By Jun Ji-hye
Samsung Display and LG Display are pushing for personnel restructuring and labor cost reductions in their LCD businesses to grapple with an industry slump resulting from intensifying competition with Chinese companies, officials said Monday.
The move comes as there have been no signs of improvement in market conditions, with the rise of BOE and other Chinese companies having led to a decline in large LCD panel prices.
Samsung Display has been implementing voluntary redundancy programs to shed workers. The scale of compensation given to outgoing workers is unknown.
"Voluntary redundancies are part of our retirement programs and have been underway on a permanent basis," a Samsung Display official said. "We are accepting applications for the programs and are not considering forcibly reducing staff."
Reduction of the labor force seems to be an unavoidable choice as the display-making subsidiary of Samsung Electronics has trimmed down LCD production at its factory in Asan, South Chungcheong Province, in response to worsening profits.
The company is also expected to announce a decision soon to suspend the operation of one of the eighth-generation LCD lines there.
KB Securities analyst Kim Dong-won said Samsung Display's personnel reduction is part of the firm's medium- to long-term strategies to reorganize failing businesses and shift its focus to organic light-emitting diodes (OLED).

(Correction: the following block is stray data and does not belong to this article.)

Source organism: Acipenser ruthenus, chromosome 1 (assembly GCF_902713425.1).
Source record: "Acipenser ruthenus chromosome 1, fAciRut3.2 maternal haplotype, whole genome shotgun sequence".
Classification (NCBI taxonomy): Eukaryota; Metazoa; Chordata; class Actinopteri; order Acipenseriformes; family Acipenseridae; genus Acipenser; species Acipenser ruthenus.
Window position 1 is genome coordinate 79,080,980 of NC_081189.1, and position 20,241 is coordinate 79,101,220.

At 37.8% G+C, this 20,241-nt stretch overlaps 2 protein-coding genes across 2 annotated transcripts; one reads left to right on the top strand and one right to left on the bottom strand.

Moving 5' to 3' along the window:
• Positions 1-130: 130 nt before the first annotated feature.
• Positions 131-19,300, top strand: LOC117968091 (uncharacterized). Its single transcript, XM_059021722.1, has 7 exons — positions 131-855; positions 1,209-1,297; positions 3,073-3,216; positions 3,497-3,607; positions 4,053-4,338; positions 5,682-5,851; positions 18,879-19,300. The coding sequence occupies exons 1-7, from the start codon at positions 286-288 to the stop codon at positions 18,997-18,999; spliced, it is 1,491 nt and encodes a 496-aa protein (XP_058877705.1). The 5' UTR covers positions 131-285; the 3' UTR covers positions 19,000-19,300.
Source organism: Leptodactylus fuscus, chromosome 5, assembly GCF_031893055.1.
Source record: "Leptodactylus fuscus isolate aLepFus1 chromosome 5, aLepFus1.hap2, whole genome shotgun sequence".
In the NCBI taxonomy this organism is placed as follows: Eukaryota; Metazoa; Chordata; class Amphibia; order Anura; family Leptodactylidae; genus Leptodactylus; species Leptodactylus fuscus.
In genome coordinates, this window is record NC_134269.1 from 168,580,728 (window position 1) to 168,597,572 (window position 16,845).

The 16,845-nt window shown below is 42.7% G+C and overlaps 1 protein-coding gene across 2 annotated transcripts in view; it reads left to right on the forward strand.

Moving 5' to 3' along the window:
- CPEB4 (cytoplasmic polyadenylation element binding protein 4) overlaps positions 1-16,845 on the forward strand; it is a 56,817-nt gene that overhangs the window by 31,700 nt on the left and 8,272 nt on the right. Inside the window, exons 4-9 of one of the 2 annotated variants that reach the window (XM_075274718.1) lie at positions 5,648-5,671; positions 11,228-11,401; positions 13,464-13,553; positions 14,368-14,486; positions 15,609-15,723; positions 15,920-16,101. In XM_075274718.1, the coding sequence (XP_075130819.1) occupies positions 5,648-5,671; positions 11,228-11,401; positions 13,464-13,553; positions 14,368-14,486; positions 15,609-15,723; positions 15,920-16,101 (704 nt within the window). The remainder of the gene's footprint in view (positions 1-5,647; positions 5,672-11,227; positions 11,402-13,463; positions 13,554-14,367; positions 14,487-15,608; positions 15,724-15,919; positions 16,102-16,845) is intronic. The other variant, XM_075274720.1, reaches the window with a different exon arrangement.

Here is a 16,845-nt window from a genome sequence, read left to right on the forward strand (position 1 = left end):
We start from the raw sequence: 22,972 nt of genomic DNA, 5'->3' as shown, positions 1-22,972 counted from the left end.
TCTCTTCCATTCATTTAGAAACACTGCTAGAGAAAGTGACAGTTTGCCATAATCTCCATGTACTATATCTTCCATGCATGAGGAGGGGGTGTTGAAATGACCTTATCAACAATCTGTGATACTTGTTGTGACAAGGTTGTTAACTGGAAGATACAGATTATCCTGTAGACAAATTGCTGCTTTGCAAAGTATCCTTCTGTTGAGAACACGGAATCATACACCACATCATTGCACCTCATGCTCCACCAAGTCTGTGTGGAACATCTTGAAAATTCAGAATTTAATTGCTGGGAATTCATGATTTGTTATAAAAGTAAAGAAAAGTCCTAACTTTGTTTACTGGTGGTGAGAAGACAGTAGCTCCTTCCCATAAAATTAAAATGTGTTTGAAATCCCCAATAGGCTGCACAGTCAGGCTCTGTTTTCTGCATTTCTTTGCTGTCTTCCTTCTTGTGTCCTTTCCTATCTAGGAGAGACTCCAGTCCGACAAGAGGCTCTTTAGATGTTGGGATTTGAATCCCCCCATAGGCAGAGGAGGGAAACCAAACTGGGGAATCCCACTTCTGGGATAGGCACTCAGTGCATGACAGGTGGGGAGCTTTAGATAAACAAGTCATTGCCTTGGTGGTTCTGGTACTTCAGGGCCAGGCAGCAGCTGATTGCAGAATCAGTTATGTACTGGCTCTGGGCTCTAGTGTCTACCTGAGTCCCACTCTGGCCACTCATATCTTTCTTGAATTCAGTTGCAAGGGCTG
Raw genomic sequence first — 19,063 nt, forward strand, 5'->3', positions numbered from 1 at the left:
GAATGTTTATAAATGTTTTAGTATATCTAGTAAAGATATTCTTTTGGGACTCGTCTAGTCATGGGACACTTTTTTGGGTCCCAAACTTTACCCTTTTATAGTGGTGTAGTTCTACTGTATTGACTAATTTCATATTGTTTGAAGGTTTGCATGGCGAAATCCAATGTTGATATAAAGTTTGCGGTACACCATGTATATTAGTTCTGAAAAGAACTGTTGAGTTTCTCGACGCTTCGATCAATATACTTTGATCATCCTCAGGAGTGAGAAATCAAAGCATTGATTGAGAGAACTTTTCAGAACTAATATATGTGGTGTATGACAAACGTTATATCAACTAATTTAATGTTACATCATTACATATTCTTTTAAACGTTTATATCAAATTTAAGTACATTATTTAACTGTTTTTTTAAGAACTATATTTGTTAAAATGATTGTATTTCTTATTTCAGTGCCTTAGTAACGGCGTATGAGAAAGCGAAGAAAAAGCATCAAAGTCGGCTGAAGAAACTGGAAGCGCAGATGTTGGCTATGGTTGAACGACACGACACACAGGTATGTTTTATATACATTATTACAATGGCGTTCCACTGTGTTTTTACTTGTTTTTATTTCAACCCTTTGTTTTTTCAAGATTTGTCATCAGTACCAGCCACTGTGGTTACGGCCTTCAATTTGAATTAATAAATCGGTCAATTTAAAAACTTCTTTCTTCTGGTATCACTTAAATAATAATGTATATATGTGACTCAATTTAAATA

"It is a sign of the company's strategy to exit the LCD business," he said, noting that the company is expected to sell off the LCD lines which are scheduled to come to a halt.
LG Display is also pushing to restructure its LCD-dedicated workers through voluntary redundancies.
"We are reviewing various aspects concerning our LCD business, including the human resources issue," an LG Display official said. "But nothing has been decided yet, as we need to discuss details with unions."
The two display makers have faced difficulties and falling profits in the LCD business at a time when BOE has already begun full-fledged production of 10.5-generation LCDs, dominating the global LCD market.
Other Chinese companies including CSOT have also made aggressive investments in their LCD production lines.
The two Korean companies are instead redoubling their efforts to enhance their presence in the OLED market.
Analysts expect Samsung Display to increase its investment for next-generation display panels including quantum dot organic light-emitting diodes to improve profitability.
Meanwhile, LG Display announced a plan in July to invest 3 trillion won ($2.5 billion) in manufacturing its next-generation OLED panels at its P10 plant in Paju, Gyeonggi Province.
The company also held a ceremony to celebrate the construction of its new OLED factory in Guangzhou, China, Aug. 29, and began mass-producing large-sized OLED panels there.